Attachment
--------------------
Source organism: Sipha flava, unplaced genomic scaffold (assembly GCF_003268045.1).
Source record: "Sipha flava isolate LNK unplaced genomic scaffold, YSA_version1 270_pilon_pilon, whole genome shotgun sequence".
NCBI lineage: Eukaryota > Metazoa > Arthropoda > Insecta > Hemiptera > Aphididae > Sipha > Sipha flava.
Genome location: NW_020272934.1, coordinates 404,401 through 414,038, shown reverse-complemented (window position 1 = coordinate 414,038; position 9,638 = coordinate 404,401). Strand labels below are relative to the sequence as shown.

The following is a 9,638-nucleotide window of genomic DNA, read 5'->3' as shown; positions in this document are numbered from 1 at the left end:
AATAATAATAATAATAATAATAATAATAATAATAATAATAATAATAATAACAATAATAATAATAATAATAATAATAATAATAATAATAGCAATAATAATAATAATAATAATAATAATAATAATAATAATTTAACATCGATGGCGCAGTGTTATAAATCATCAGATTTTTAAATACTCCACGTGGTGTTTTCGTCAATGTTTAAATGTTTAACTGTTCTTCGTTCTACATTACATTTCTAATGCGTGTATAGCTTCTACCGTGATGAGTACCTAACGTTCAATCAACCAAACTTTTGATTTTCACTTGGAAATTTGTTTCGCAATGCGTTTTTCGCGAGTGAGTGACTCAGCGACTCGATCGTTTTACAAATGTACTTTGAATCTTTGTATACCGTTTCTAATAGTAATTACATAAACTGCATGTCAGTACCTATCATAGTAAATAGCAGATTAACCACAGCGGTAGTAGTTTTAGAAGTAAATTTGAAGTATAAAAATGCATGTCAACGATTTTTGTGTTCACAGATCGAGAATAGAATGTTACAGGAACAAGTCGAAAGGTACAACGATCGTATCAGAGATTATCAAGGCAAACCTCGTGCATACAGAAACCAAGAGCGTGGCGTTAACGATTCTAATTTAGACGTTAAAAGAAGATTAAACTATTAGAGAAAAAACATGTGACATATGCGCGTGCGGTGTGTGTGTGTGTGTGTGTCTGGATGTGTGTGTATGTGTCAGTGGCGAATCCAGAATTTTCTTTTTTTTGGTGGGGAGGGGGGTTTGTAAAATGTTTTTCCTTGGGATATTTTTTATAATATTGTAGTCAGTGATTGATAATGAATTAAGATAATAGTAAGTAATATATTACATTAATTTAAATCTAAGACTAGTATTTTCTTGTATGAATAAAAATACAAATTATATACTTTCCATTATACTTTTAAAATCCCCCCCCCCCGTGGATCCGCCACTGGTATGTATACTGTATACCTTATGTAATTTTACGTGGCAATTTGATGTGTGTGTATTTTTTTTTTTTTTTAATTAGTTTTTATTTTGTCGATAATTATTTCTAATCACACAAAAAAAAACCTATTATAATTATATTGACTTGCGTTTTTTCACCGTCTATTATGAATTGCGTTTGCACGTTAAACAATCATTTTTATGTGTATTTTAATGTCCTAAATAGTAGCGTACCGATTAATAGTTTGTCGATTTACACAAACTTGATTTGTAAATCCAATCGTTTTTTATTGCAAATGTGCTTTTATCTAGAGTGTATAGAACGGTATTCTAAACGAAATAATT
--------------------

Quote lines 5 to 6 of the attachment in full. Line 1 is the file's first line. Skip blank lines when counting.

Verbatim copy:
The following is a 9,638-nucleotide window of genomic DNA, read 5'->3' as shown; positions in this document are numbered from 1 at the left end:
AATAATAATAATAATAATAATAATAATAATAATAATAATAATAATAATAACAATAATAATAATAATAATAATAATAATAATAATAATAGCAATAATAATAATAATAATAATAATAATAATAATAATAATTTAACATCGATGGCGCAGTGTTATAAATCATCAGATTTTTAAATACTCCACGTGGTGTTTTCGTCAATGTTTAAATGTTTAACTGTTCTTCGTTCTACATTACATTTCTAATGCGTGTATAGCTTCTACCGTGATGAGTACCTAACGTTCAATCAACCAAACTTTTGATTTTCACTTGGAAATTTGTTTCGCAATGCGTTTTTCGCGAGTGAGTGACTCAGCGACTCGATCGTTTTACAAATGTACTTTGAATCTTTGTATACCGTTTCTAATAGTAATTACATAAACTGCATGTCAGTACCTATCATAGTAAATAGCAGATTAACCACAGCGGTAGTAGTTTTAGAAGTAAATTTGAAGTATAAAAATGCATGTCAACGATTTTTGTGTTCACAGATCGAGAATAGAATGTTACAGGAACAAGTCGAAAGGTACAACGATCGTATCAGAGATTATCAAGGCAAACCTCGTGCATACAGAAACCAAGAGCGTGGCGTTAACGATTCTAATTTAGACGTTAAAAGAAGATTAAACTATTAGAGAAAAAACATGTGACATATGCGCGTGCGGTGTGTGTGTGTGTGTGTGTCTGGATGTGTGTGTATGTGTCAGTGGCGAATCCAGAATTTTCTTTTTTTTGGTGGGGAGGGGGGTTTGTAAAATGTTTTTCCTTGGGATATTTTTTATAATATTGTAGTCAGTGATTGATAATGAATTAAGATAATAGTAAGTAATATATTACATTAATTTAAATCTAAGACTAGTATTTTCTTGTATGAATAAAAATACAAATTATATACTTTCCATTATACTTTTAAAATCCCCCCCCCCCGTGGATCCGCCACTGGTATGTATACTGTATACCTTATGTAATTTTACGTGGCAATTTGATGTGTGTGTATTTTTTTTTTTTTTTAATTAGTTTTTATTTTGTCGATAATTATTTCTAATCACACAAAAAAAAACCTATTATAATTATATTGACTTGCGTTTTTTCACCGTCTATTATGAATTGCGTTTGCACGTTAAACAATCATTTTTATGTGTATTTTAATGTCCTAAATAGTAGCGTACCGATTAATAGTTTGTCGATTTACACAAACTTGATTTGTAAATCCAATCGTTTTTTATTGCAAATGTGCTTTTATCTAGAGTGTATAGAACGGTATTCTAAACGAAATAATT